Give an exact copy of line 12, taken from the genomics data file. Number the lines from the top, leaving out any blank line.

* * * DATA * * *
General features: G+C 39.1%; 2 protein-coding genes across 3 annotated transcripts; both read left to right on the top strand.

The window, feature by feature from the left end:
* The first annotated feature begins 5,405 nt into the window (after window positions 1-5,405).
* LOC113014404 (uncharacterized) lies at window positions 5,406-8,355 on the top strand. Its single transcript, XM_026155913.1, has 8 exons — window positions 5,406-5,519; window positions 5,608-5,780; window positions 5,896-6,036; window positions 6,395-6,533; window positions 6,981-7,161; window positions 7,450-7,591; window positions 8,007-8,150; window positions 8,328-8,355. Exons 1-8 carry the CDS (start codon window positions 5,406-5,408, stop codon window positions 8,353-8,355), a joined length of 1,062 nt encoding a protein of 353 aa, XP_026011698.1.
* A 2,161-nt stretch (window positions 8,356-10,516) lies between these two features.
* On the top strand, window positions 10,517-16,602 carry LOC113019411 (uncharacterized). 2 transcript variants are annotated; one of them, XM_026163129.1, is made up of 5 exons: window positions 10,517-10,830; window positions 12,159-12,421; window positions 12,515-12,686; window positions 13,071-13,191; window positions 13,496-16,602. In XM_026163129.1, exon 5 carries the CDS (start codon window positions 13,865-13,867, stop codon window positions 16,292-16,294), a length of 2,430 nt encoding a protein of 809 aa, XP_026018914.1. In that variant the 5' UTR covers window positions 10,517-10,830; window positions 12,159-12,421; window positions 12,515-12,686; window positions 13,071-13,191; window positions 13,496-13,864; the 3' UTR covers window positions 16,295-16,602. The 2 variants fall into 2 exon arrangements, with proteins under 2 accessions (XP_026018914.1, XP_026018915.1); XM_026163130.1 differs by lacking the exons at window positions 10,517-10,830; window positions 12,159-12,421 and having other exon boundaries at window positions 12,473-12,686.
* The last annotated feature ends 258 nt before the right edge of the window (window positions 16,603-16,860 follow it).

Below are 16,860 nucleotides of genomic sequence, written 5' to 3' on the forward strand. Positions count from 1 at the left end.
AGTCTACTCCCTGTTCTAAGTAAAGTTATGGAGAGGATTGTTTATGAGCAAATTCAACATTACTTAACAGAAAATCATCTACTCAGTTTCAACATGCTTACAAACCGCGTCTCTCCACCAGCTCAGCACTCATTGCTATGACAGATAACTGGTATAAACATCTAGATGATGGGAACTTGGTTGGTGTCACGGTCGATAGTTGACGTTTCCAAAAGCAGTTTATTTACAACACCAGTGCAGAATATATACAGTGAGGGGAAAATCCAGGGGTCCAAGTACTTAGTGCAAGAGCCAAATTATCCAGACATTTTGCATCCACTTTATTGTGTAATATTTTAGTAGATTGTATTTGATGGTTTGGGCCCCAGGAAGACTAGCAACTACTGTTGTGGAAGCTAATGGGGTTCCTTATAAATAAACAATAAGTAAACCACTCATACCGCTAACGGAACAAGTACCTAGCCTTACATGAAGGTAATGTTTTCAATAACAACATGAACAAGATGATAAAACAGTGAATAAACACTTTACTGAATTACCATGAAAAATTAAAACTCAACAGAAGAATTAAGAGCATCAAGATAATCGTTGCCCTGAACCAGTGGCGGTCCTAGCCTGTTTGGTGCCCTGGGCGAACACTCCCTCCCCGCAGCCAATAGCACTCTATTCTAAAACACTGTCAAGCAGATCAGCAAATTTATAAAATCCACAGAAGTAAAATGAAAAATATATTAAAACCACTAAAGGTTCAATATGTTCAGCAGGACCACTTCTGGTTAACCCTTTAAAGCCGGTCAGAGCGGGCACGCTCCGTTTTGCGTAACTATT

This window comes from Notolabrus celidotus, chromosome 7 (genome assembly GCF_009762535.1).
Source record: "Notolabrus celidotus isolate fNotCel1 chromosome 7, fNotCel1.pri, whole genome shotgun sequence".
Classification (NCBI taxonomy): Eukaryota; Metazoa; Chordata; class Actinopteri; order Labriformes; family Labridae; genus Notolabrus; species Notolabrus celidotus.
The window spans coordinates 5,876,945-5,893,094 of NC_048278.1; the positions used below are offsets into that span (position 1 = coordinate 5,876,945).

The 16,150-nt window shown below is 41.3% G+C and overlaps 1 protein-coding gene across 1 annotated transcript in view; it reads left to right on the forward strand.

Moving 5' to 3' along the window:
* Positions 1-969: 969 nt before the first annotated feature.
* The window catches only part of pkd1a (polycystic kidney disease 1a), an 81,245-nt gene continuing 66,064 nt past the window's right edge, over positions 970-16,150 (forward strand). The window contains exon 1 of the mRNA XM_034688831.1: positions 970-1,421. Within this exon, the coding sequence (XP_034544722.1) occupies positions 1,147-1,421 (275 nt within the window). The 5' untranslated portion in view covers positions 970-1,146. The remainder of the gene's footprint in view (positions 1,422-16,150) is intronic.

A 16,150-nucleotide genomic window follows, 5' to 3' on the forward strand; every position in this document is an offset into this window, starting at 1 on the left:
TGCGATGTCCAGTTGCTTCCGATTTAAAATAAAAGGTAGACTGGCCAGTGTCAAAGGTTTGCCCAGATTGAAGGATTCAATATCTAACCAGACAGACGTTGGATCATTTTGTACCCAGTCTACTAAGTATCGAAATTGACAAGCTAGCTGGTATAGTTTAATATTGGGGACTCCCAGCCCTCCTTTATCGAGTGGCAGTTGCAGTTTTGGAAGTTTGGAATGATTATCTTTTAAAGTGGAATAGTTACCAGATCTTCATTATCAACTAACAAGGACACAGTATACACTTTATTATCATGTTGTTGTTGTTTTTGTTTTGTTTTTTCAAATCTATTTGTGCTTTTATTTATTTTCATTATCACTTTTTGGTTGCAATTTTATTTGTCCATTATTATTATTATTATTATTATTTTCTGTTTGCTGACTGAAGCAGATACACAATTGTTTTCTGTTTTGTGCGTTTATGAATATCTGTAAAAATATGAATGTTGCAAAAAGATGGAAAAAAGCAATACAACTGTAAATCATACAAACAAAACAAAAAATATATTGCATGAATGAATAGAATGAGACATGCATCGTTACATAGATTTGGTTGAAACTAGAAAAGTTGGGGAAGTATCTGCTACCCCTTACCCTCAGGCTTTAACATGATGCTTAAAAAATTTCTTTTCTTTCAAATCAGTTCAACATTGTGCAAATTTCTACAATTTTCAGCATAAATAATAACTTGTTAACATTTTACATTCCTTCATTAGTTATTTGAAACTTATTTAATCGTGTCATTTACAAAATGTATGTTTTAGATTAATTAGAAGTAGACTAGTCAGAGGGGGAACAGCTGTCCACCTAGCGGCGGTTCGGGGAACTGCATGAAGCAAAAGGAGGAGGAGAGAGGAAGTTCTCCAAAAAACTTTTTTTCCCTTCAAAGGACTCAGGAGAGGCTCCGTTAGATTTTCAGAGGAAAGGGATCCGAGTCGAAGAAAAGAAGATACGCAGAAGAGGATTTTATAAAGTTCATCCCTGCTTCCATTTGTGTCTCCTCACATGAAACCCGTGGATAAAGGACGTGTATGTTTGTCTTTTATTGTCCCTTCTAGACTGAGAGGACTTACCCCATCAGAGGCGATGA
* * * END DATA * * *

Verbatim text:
Classification (NCBI taxonomy): Eukaryota; Metazoa; Chordata; class Actinopteri; order Labriformes; family Labridae; genus Notolabrus; species Notolabrus celidotus.